“Stay alert,” Mikoto whispered to Shindara. “The fort is too quiet for my liking.” As if to reject her suspicions, the castle gates groaned and juddered open. A hundred samurai on horseback rumbled out of the garrison. They flowed outward like a tide of gleaming armor, rushing swiftly toward Mikoto and her rebel companions.
The man spearheading the riders was dressed in a sleeveless surcoat laden with elaborate motifs and weaving trails of silk. Beneath the expensive layers, he wore black and gold armor fit for a high-ranking samurai.
A score of mounted bowmen flanked him as he closed the gap to Mikoto’s army. The thunder of hooves abated and he came to an erratic halt, jerking hard on his reins.
“State your intentions,” the man demanded, wheeling his horse around as it snorted nervously. “Why do you approach my castle so heavily armed?”
“Lord Yoshinaka, we come on behalf of your cousin.”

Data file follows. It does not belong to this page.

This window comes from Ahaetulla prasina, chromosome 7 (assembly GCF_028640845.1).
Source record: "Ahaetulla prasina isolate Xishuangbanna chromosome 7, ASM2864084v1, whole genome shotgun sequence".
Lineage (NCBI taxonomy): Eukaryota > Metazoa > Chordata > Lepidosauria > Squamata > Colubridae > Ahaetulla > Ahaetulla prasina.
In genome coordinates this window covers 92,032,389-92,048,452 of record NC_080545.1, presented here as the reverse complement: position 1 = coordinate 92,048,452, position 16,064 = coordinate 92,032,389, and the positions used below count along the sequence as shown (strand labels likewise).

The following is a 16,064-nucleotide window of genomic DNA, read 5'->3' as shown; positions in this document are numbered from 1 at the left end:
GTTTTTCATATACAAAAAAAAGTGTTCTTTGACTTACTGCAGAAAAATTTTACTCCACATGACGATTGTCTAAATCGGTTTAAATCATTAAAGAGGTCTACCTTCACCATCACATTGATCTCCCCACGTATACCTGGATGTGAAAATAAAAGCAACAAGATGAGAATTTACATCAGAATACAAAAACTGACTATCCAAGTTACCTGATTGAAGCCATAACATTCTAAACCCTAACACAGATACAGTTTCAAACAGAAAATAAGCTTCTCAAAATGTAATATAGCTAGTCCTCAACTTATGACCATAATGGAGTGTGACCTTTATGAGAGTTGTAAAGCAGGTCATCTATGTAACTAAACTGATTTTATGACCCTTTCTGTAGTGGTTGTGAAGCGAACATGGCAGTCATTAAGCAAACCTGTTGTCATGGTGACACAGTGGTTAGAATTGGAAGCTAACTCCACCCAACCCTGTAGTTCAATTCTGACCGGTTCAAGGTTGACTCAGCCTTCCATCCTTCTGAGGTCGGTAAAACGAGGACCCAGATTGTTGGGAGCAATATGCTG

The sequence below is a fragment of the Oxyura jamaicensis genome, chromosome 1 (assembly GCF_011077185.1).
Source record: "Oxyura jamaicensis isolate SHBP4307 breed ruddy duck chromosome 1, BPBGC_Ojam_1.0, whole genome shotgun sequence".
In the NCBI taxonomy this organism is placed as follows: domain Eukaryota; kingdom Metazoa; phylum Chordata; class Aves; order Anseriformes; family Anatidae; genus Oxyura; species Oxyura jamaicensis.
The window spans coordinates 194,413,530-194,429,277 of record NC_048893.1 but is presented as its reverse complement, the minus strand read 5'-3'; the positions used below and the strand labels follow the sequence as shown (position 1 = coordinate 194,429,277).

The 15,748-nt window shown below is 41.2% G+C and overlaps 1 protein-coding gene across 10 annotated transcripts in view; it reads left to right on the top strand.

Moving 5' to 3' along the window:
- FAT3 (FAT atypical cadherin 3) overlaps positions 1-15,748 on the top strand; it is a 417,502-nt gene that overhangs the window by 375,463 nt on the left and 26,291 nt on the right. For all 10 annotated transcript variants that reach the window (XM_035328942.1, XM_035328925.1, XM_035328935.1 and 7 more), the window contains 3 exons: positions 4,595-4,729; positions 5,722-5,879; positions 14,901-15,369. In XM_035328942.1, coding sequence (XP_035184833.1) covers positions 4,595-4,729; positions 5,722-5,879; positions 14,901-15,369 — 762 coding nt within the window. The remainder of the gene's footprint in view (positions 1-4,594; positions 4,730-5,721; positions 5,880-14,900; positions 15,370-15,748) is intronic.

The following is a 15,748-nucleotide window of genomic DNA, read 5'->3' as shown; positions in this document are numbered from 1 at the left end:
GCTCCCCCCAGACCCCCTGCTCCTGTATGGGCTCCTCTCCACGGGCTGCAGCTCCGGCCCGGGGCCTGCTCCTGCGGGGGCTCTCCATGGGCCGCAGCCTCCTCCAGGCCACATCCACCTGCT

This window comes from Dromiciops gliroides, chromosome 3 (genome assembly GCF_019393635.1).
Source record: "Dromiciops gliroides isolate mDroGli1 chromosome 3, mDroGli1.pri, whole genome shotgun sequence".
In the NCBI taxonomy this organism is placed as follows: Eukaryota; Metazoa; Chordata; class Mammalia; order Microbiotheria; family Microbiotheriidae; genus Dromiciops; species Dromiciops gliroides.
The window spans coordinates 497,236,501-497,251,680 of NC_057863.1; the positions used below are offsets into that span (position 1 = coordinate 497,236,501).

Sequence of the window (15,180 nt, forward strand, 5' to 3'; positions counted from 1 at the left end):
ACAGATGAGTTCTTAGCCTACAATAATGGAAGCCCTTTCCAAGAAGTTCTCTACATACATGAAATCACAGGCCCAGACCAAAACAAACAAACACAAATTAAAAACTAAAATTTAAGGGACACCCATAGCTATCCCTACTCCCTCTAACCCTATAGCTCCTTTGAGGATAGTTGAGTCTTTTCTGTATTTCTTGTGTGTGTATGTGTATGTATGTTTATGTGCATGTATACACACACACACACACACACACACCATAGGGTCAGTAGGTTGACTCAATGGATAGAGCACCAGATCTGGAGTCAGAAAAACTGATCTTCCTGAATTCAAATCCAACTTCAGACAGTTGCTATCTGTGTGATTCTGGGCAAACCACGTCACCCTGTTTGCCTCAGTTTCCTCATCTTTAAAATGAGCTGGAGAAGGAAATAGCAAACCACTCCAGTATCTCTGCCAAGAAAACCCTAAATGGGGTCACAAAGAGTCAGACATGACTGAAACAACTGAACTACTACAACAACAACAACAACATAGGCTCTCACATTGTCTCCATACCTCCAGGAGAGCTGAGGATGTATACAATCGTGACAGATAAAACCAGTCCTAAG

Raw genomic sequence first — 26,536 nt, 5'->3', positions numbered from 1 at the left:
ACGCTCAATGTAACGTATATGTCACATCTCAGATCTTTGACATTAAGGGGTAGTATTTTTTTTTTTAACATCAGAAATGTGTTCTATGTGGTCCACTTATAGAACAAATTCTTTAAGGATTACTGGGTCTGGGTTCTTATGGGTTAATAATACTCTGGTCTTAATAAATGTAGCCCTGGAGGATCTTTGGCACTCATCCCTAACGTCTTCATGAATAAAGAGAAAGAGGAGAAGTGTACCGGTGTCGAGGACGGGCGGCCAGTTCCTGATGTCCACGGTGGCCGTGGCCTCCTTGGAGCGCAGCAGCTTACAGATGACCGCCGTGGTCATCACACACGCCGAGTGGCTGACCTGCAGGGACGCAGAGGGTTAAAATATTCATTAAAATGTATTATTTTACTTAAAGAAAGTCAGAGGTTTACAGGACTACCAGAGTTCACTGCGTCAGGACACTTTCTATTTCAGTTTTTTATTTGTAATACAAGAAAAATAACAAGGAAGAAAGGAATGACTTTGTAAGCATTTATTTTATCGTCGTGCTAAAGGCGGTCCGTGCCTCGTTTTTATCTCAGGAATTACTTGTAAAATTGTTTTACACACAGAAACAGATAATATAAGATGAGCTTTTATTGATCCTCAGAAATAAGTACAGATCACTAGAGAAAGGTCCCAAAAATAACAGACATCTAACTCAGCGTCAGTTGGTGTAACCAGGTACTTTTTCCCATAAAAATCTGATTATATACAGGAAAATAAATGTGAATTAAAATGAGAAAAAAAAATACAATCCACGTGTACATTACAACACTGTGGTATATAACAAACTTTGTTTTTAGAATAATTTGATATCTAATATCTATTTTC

It was clear to Mikoto that there was no love lost between the blood kin. As soon as she uttered the name, Yoshinaka directed a bitter scowl at one of his samurai.
“Did you hear that, General Imai? The future Emperor sends his regards.”
“We’ve come to warn you,” Mikoto said forcefully. “You’ve dealt a severe blow to the Taira and now they see you as a problem. An army is already on its way here.”
If Yoshinaka felt threatened in any way, he concealed it effortlessly. In fact, he didn’t seem surprised by the news of an imminent attack on his fortress.
“How many?” he asked.
“Sixty thousand strong. They’re being led by a fiend of a man. Lord Sadato.”
“Sadato… yes, I’ve heard of him. The Scourge of Nara or so they say.”
Mikoto could tell from the sneer on his face that he wasn’t daunted by the warlord. On the contrary, he seemed hungry for a clash between their egos. He snapped out of his battlefield reveries at the sound of Mikoto clearing her throat.
“You knew they would come for you?”
“I knew it was only a matter of time,” he replied, scanning the peasants as they continued to frantically dig. “Still, I didn’t think it would happen this quickly.” Growing bored of their menial labor, he turned to Mikoto with renewed interest. Eager to make an impression, he urged his horse closer until he towered above her. “You must be quite the warrior if my cousin sent you here.”
“A general, actually.”
“I see,” he said, his eyes lingering on more than just her sword. “And who do I have the pleasure of speaking to?”